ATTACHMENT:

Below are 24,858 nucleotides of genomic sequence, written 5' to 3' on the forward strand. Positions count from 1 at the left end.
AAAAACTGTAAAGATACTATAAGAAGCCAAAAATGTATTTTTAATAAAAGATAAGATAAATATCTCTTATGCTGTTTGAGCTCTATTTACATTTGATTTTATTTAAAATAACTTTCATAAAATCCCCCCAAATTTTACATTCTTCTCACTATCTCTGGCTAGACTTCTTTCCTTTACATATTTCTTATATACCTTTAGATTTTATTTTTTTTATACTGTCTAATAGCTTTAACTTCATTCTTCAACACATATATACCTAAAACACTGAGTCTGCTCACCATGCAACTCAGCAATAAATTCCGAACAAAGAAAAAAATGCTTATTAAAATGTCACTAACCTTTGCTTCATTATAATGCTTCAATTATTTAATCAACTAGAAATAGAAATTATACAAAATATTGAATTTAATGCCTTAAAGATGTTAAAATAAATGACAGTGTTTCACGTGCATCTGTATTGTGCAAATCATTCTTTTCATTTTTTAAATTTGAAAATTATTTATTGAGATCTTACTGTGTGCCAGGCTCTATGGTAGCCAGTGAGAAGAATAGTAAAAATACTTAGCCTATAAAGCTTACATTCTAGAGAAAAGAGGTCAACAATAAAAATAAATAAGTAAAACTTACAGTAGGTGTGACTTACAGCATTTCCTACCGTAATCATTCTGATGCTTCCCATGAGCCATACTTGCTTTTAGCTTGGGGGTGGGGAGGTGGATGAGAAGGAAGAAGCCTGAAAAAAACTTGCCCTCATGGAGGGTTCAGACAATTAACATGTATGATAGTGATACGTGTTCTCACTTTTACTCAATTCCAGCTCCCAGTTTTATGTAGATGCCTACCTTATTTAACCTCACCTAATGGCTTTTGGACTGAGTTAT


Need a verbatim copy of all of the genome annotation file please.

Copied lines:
Below are 24,858 nucleotides of genomic sequence, written 5' to 3' on the forward strand. Positions count from 1 at the left end.
AAAAACTGTAAAGATACTATAAGAAGCCAAAAATGTATTTTTAATAAAAGATAAGATAAATATCTCTTATGCTGTTTGAGCTCTATTTACATTTGATTTTATTTAAAATAACTTTCATAAAATCCCCCCAAATTTTACATTCTTCTCACTATCTCTGGCTAGACTTCTTTCCTTTACATATTTCTTATATACCTTTAGATTTTATTTTTTTTATACTGTCTAATAGCTTTAACTTCATTCTTCAACACATATATACCTAAAACACTGAGTCTGCTCACCATGCAACTCAGCAATAAATTCCGAACAAAGAAAAAAATGCTTATTAAAATGTCACTAACCTTTGCTTCATTATAATGCTTCAATTATTTAATCAACTAGAAATAGAAATTATACAAAATATTGAATTTAATGCCTTAAAGATGTTAAAATAAATGACAGTGTTTCACGTGCATCTGTATTGTGCAAATCATTCTTTTCATTTTTTAAATTTGAAAATTATTTATTGAGATCTTACTGTGTGCCAGGCTCTATGGTAGCCAGTGAGAAGAATAGTAAAAATACTTAGCCTATAAAGCTTACATTCTAGAGAAAAGAGGTCAACAATAAAAATAAATAAGTAAAACTTACAGTAGGTGTGACTTACAGCATTTCCTACCGTAATCATTCTGATGCTTCCCATGAGCCATACTTGCTTTTAGCTTGGGGGTGGGGAGGTGGATGAGAAGGAAGAAGCCTGAAAAAAACTTGCCCTCATGGAGGGTTCAGACAATTAACATGTATGATAGTGATACGTGTTCTCACTTTTACTCAATTCCAGCTCCCAGTTTTATGTAGATGCCTACCTTATTTAACCTCACCTAATGGCTTTTGGACTGAGTTAT